Define 'sustainability.' We are often afflicted by a general familiarity with words, if not being able to fully grasp their true meaning. With this admission in hand, there is perhaps no better definition of sustainability than Steven Cohen's recent article in the Huffington Post, The Inevitability of Sustainability Politics, Technology, and Management.
Cohen succeeds in pointing out the relevance of sustainability, and does so to the extent that sustainability is imperative. It is not an option to do otherwise—we, the people of the United States, must commit to sustainable practices simply to survive. All roads lead to Rome, in other words, because every environmental force pressing down on the society of the 21st century demands going green.
Take health for example. Pollution in the environment is closing in on the American household, and will put our health at risk if we do not reverse its proliferation. This speaks to a definition of sustainability—of going green—as something immediately relevant to the individual. Going green isn't about protecting something that's out there, it's about preserving a healthy world for us to live in.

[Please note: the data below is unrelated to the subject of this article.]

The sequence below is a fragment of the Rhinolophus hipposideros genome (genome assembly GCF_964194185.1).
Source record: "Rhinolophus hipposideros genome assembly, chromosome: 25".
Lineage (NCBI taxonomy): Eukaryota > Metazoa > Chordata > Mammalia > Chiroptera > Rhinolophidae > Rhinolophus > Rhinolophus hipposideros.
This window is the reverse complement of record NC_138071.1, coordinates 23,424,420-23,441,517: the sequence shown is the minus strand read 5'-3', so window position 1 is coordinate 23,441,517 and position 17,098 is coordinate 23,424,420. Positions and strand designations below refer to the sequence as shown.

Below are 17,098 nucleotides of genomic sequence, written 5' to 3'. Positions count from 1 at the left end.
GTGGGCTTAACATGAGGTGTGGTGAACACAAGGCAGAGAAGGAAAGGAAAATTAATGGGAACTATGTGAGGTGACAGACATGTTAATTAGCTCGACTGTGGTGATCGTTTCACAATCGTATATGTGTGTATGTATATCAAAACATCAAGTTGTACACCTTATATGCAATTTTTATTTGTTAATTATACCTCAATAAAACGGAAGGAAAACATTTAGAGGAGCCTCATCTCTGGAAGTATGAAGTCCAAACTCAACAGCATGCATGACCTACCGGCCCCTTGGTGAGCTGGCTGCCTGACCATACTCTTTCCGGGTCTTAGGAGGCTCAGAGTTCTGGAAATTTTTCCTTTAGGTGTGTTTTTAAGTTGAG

As for policy and economics, Cohen is spot-on: "Pollution and poisoning people or the planet may provide some short-term benefits, but our experience with environmental remediation and restoration tells us that these short-term benefits are consumed quite rapidly, and are soon replaced by longer term costs."